Report Notes Increasing Importance of Baccarat and Beverages in - 8 News NOW

Report Notes Increasing Importance of Baccarat and Beverages in Las Vegas

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LAS VEGAS -- A new report suggested that gaming revenue in Southern Nevada is on track to show "very solid improvement" compared to the past four years and that visitor volume is holding steady.

The mid-year report from the Colliers International Gaming Group and the UNLV Center for Gaming Research also stated that the improved cash flow is translating to more construction and renovation on the Las Vegas Strip and downtown.

"Increased employment on the gaming sector should positively impact the retail market," the report stated. "The office market should likewise see improvement with increased employment, but might also benefit from the potential for resort operators to move their back offices from their own properties to speculative office projects."

Gaming win through May among properties with nonrestricted gaming licenses stood at slightly more than $4 billion in Clark County, a 1.9 percent increase over the first five months of 2012.

Baccarat was singled out as a major force, with its share of table game revenue having climbed from roughly 21.5 percent in 2004 to nearly 44 percent by the end of last year. The card game is particularly popular among Asian high rollers.

"As overall gaming revenue remains flat to negative, Asian high-end play has been a lifeline for the casinos that have been able to attract it," the report stated.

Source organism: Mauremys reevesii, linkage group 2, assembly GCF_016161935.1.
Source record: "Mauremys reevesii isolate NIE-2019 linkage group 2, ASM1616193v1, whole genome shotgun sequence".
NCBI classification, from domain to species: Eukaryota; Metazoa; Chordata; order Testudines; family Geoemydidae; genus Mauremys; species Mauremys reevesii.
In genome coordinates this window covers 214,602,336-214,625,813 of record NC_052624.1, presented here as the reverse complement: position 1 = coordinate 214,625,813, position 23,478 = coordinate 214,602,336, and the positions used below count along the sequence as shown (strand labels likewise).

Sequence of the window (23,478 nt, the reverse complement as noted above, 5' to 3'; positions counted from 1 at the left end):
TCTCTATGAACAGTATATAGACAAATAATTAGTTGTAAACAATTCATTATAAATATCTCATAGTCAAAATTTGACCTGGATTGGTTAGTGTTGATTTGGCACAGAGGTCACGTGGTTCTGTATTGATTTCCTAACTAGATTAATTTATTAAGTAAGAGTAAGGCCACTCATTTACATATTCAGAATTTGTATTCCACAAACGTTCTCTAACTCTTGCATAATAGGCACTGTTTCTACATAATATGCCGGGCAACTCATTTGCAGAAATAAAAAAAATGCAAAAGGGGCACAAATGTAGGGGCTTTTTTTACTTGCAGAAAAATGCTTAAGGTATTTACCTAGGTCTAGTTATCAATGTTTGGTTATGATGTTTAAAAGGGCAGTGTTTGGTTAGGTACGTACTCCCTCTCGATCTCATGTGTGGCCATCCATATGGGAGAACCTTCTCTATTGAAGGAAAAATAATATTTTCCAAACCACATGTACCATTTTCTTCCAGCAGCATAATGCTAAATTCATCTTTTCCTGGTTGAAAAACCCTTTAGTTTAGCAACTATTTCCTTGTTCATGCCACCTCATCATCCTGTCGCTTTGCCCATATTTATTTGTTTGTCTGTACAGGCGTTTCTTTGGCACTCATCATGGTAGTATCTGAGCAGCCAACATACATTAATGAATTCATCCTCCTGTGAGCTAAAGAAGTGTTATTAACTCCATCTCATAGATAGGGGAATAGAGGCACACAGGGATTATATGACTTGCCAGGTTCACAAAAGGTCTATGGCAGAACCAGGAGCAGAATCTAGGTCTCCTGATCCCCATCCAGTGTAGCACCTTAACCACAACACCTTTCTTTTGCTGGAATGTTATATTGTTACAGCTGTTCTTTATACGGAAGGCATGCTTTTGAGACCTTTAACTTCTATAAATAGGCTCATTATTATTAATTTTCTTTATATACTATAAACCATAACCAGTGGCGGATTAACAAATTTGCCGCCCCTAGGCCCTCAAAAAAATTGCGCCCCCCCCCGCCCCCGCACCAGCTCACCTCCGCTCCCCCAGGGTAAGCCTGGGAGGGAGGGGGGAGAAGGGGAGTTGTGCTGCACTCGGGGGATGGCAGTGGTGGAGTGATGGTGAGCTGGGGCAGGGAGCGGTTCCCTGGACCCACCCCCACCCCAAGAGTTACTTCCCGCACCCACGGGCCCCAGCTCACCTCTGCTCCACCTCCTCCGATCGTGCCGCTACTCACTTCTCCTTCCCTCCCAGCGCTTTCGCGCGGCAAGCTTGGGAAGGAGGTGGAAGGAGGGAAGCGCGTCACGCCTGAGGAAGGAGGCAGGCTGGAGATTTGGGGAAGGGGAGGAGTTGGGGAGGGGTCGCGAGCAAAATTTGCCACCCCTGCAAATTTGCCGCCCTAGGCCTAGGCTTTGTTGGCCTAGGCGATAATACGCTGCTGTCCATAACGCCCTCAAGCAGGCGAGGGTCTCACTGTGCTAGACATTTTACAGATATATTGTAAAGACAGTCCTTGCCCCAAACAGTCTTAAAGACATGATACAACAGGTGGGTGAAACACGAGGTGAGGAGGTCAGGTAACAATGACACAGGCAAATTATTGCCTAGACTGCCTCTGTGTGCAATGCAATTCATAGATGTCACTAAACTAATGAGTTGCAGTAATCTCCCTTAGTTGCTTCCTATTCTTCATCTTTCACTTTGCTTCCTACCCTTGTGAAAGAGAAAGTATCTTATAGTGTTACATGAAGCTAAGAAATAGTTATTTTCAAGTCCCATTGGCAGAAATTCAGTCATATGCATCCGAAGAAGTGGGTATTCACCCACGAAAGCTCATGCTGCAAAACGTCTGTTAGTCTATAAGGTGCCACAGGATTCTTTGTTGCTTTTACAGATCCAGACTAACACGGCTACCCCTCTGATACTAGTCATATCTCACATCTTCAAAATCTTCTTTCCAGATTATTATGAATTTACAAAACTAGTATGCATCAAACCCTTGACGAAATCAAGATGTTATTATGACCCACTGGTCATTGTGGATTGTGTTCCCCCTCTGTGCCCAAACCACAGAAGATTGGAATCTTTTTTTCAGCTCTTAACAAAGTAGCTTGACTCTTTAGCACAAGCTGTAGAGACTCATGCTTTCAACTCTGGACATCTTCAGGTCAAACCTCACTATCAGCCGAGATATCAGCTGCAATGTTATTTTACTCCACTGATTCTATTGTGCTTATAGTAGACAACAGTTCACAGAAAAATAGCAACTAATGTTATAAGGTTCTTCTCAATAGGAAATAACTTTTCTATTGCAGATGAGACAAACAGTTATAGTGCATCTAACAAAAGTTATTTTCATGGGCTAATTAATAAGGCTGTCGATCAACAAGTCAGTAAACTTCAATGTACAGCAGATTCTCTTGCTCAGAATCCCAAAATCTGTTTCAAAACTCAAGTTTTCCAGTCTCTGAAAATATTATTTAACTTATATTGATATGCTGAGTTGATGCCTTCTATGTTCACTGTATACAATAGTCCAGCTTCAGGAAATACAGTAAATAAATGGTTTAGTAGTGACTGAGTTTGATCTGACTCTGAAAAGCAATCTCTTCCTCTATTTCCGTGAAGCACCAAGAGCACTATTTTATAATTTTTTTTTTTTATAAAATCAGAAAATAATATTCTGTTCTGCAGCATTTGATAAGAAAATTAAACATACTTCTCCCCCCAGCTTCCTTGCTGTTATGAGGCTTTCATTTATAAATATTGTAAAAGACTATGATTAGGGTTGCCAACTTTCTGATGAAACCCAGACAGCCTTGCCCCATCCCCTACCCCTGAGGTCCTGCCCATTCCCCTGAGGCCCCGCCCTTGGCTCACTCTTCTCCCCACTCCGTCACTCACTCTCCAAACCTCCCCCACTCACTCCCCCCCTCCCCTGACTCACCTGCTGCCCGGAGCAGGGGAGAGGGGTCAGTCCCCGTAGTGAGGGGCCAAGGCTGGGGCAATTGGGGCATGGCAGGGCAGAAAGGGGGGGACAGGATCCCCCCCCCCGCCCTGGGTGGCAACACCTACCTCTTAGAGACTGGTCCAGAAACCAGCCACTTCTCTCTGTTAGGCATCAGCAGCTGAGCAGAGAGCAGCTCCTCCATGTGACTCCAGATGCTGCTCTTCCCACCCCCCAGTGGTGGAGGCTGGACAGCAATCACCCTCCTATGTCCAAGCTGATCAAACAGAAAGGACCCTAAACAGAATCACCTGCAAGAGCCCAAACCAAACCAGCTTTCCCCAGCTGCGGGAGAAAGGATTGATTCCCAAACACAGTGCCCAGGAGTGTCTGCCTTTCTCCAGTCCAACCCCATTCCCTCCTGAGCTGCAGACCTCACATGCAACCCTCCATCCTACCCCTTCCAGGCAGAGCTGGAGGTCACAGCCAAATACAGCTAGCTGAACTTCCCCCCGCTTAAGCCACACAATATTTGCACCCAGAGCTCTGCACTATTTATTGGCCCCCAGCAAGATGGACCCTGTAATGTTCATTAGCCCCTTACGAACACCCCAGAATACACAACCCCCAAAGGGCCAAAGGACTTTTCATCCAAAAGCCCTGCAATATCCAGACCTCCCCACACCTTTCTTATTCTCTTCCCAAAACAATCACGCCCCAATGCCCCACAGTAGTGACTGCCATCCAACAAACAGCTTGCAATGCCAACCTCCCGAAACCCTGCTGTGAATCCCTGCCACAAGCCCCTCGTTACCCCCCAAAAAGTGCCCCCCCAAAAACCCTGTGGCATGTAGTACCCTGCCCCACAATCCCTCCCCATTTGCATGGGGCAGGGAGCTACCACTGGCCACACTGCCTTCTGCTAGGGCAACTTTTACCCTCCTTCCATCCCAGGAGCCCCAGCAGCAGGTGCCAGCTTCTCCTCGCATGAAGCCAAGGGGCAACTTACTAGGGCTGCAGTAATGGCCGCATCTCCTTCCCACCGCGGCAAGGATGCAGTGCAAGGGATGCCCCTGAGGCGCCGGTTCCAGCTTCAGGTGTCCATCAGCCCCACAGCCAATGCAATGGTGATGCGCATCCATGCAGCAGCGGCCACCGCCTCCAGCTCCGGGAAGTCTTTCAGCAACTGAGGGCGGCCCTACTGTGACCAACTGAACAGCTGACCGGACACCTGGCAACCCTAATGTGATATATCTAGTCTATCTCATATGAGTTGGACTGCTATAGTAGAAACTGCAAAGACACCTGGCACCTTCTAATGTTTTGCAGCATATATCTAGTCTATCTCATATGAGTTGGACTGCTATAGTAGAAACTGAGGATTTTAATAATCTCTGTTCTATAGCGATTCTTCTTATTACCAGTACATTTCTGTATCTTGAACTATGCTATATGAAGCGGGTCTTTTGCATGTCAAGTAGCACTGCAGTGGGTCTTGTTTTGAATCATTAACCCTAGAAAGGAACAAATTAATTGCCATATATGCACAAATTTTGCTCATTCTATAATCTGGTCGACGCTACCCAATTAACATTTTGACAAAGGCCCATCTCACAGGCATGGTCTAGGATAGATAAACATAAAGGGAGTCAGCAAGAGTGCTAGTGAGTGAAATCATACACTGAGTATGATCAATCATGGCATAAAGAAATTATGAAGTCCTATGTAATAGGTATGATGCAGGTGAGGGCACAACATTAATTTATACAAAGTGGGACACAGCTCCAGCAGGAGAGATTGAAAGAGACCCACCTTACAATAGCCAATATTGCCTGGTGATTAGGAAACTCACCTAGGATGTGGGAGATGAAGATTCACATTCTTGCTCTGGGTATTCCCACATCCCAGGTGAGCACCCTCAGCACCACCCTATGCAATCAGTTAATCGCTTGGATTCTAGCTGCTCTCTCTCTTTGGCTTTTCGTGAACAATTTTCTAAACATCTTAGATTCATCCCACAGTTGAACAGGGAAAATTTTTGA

But Colliers and UNLV also reported that visitors are spending less than they did before the latest recession and that their spending patterns have changed. Beverage revenue, which is tied to nightclubs, is up nearly 30 percent over pre-recession highs and restaurant revenue also is stronger than it was before the recession.

The flip side is that both gaming and room revenue have not caught up to their pre-recession peaks.

"This shift in revenue patterns demonstrates that retail customers, which make up the vast bulk of the visitors to Las Vegas, are looking beyond gaming," the report stated.

"Much of the first half of 2013 has been spent waiting for the impact of already opened non-gaming amenities and anticipating adjustments to the projects that will open in late 2013 and 2014. Those operators who have not announced significant changes to their product will be challenged to stay relevant in the coming flood of new major and minor developments."


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